Laser Marking on Mars
Mars Perseverance Sol 471 - SuperCam Camera: Three dark laser pits in the shape of a slightly tilted letter “L” were produced in the rock surface of target “Pinefield Gap” (Sol 471) as a dry run for marking the surface of a sample core. The L mark is a way to maintain knowledge of the rotational orientation of the rock after the core is cut from the same location. The original orientation of the surface of the core will be useful to understand the original directions of magnetic domains in the samples after they are brought back to Earth. The L is 2.5 mm tall by 1.0 mm long (0.1” x 0.04”). The SuperCam instrument produced the laser pits using 125 shots in each pit, and also took this image. Credits: NASA/JPL-Caltech/LANL/CNES/IRAP. Download image ›

If your name begins with “L” you will like this post about the first letter to be laser engraved on Mars. Every once in a while, we see cartoons in which a Mars rover is driven in a pattern to make letters in the sand with its wheel tracks. The letters spell out a silly phrase, and the cartoon usually has aliens on the side, laughing or puzzling over the meaning. The use of lasers on board Mars rovers has also made it possible to laser-mark graffiti on Martian rocks. As NASA’s instruments are generally used strictly for science, I did not believe laser graffiti would ever be done. But of course, people have thought about it. When I arrived at JPL for the landing of Curiosity in 2012, I was surprised to find that one of our engineers in charge of developing sequences for SuperCam’s predecessor had written a lengthy sequence that would use the laser to spell out the instrument’s name on the rock surface. It was all in fun--we never wasted our shots using that sequence. However, on Perseverance, we have found a reason to use laser marking. 

About two years ago I received a call from Professor Ben Weiss of the Massachusetts Institute of Technology asking about SuperCam’s laser marking capabilities. Ben had had just joined Perseverance as part of the Return Sample Science team, a group focusing on the collection of samples for return to Earth, with the purpose of ensuring that samples would be collected under the appropriate conditions to optimize their scientific value once back on Earth. Ben’s specialty is paleomagnetism. In terrestrial rocks, this is the study of the magnetism induced by the Earth’s magnetic field at the time of the rock’s formation. Mars currently has a very weak magnetic field, but Mars’ field strength in the past is largely unknown. It has important implications for the retention or loss of Mars’ atmosphere over time, among other things. Suffice it to say that we would love to use the samples returned from the Perseverance mission to fill in that knowledge gap.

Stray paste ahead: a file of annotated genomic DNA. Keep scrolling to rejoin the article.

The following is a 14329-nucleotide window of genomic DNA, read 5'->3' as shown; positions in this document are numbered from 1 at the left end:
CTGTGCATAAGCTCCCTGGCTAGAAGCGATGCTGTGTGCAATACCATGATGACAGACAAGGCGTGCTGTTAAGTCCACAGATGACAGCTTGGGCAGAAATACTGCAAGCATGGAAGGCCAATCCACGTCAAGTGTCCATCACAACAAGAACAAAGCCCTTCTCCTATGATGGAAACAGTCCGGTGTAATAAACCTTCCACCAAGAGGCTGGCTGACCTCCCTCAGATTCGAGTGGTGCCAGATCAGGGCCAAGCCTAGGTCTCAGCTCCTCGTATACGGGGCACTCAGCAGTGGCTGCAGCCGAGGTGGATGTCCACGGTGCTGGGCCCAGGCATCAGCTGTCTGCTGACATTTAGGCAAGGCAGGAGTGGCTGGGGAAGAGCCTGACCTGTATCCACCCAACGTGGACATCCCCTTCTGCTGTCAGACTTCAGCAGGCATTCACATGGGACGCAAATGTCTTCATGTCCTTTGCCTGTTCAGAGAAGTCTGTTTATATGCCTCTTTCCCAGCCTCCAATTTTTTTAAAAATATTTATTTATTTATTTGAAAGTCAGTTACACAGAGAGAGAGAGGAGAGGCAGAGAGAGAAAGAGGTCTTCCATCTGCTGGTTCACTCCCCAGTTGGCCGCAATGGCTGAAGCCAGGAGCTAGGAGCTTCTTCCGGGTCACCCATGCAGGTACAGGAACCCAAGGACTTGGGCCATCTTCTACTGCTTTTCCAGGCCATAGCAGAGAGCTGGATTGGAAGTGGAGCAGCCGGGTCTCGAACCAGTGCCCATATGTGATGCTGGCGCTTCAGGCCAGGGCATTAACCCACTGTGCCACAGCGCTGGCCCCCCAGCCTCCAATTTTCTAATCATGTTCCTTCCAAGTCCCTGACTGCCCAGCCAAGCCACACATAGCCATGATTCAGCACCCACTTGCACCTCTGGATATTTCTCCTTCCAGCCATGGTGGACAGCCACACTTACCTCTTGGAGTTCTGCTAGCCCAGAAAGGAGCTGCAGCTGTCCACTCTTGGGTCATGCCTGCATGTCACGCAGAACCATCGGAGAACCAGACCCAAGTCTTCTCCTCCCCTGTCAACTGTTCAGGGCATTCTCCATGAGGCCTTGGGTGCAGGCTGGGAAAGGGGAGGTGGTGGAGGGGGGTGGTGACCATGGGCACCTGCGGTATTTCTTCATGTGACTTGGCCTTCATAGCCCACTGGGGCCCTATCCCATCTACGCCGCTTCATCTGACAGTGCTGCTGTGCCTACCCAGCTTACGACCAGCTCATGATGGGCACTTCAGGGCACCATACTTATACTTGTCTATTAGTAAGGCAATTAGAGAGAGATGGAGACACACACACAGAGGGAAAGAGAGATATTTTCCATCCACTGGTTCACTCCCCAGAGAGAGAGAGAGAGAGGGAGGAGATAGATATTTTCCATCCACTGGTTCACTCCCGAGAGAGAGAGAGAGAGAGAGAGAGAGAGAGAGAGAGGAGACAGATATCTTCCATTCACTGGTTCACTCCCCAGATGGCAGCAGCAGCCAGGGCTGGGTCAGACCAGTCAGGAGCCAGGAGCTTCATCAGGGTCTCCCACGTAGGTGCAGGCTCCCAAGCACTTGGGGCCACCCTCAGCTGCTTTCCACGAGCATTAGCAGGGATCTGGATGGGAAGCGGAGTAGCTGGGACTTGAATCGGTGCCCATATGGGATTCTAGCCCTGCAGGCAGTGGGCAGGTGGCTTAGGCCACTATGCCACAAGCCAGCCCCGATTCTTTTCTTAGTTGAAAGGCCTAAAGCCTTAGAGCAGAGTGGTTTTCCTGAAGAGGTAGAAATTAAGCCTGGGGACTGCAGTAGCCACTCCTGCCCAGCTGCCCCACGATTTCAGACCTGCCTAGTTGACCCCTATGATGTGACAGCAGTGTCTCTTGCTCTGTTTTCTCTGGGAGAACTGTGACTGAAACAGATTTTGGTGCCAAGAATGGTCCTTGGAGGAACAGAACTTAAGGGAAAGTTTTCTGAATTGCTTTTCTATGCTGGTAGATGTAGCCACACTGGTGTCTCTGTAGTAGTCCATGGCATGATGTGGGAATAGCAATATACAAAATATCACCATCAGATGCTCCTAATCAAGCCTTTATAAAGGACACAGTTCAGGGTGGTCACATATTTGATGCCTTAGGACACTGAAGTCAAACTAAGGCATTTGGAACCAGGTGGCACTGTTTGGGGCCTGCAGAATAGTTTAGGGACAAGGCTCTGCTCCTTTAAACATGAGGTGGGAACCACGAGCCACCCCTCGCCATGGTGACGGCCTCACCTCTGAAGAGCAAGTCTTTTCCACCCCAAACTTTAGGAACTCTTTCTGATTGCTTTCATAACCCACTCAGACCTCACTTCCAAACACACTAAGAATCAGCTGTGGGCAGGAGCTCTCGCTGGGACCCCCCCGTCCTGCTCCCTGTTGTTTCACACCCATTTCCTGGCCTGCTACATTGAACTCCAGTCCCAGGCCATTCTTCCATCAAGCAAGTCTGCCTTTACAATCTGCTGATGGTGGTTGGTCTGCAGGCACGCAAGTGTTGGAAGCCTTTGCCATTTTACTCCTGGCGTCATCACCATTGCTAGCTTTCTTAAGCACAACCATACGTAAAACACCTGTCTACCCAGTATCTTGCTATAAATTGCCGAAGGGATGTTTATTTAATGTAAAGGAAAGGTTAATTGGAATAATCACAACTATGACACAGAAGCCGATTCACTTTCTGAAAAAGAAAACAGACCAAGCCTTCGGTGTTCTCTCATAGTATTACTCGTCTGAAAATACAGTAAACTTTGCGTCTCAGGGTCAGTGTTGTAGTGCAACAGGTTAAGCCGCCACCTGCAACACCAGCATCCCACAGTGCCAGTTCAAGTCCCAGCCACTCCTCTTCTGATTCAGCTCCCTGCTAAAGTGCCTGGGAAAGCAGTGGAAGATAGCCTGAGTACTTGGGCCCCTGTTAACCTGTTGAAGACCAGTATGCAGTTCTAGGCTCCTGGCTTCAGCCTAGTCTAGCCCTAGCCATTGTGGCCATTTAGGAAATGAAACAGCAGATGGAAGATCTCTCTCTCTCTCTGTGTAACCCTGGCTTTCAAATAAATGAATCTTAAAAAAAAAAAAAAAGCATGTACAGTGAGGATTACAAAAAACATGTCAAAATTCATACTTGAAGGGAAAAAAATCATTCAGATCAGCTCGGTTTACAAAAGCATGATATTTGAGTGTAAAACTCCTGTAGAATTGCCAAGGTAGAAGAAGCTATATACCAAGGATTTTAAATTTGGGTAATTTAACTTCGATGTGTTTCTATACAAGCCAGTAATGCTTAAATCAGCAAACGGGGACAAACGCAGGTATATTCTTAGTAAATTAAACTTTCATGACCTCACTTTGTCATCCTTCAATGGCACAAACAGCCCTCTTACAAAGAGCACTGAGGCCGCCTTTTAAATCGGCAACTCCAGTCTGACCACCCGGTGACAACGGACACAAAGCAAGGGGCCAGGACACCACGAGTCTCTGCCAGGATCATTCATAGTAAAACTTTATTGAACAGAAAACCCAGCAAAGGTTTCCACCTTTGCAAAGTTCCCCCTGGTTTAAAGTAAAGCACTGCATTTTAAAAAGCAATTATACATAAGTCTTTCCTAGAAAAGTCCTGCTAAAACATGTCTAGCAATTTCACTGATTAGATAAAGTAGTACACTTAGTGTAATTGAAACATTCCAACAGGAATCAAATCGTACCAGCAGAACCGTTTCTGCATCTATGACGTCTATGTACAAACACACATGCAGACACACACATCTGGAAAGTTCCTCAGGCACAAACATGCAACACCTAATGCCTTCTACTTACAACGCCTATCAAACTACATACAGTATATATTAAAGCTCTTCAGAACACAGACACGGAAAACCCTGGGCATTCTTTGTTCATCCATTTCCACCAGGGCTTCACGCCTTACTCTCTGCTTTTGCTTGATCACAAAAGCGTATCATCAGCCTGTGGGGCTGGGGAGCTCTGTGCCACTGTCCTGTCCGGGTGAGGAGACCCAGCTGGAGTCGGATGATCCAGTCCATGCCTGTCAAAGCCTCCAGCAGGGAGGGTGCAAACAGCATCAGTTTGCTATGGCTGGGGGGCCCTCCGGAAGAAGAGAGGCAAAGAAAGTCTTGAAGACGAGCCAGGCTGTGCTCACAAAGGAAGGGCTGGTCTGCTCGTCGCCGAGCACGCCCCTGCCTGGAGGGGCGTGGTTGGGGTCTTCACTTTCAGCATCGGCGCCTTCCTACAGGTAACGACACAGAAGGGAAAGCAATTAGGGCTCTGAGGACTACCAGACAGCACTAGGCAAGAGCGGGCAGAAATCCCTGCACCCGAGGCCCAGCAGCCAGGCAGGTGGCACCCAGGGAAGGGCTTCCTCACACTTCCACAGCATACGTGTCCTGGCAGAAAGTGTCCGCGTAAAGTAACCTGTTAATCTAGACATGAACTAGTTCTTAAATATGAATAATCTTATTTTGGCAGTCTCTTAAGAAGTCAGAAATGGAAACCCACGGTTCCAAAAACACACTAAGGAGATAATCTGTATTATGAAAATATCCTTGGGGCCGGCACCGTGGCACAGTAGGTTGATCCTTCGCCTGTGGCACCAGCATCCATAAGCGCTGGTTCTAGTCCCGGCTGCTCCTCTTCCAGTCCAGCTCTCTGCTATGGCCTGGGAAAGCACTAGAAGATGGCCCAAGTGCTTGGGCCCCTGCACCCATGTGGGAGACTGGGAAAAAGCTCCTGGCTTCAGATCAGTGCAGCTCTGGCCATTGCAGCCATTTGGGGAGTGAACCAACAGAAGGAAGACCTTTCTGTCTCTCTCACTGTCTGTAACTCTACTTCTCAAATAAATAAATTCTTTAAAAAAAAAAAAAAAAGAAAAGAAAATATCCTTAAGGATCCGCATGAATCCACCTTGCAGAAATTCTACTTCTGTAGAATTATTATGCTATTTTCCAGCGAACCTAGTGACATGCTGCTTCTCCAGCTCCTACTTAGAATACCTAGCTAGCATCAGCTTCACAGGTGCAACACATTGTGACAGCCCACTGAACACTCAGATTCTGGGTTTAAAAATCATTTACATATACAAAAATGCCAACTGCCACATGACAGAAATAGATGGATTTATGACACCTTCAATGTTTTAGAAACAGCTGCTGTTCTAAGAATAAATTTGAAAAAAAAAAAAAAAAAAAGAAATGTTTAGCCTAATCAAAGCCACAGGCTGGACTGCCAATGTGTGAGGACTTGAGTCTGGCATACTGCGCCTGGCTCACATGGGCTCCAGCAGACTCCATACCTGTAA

To do that, for each Mars rock core sample that is returned, we need to know its original orientation. If the surfaces of those core samples have easily recognizable features, that’s no problem. That has been the case with the cores collected so far. However, if the surface is fine-grained, there may be nothing to distinguish its rotational orientation. In that case, we need to make artificial markings on the surface. 

We don’t have a dark marker pen, but we do have a pulsed laser. So Ben’s call to my lab a couple of years ago got us thinking how to mark the sample cores, and we started some tests. JPL shipped several rocks of varying hardness to Los Alamos National Laboratory where they were marked with pits made with different numbers of laser shots. The rocks were sent back to JPL for subsequent coring.

NASA's Mars Perseverance rover acquired this image using its Right Mastcam-Z camera. Mastcam-Z is a pair of cameras located high on the rover's mast.
Mars Perseverance Sol 498 - Right Mastcam-Z Camera: Image taken by the Mastcam-Z right camera taken on Sol 498 showing the two drill holes and abrasion patch on the Skinner Ridge rock surface. Credits: NASA/JPL-Caltech/ASU. Download image ›
Fast forward to summer 2022. The SuperCam team was asked to be ready to mark a rock for coring with just a few days of notice. I was on SuperCam operations, and seeing how soon we might need the marks, we decided to switch from a normal observation to a core-marking sequence as a dry run. We had prepared various patterns for the mark. The basic principle is to understand the rotational orientation of the core after it has been removed from the rock and placed in the sample tube. For that, any asymmetrical pattern such as an arrow, would do. However, wanting to be efficient, we decided to use the simplest such pattern, consisting of three points (or laser pits) with unequal distance between them, like a capital letter “L.” SuperCam normally performs line scans (a single row) or grid patterns. To produce the “L” shape, we took a 2x2 grid pattern and removed one point from the sequence, so the laser only made three pits. Using 125 laser shots per pit, the result is shown in the image of the “Pinefield Gap” target. Sample cores are 13 mm (0.5”) in diameter, so the L patterns should fit well on their top surfaces. With the dry run successful, we are ready to use the procedure to mark future samples.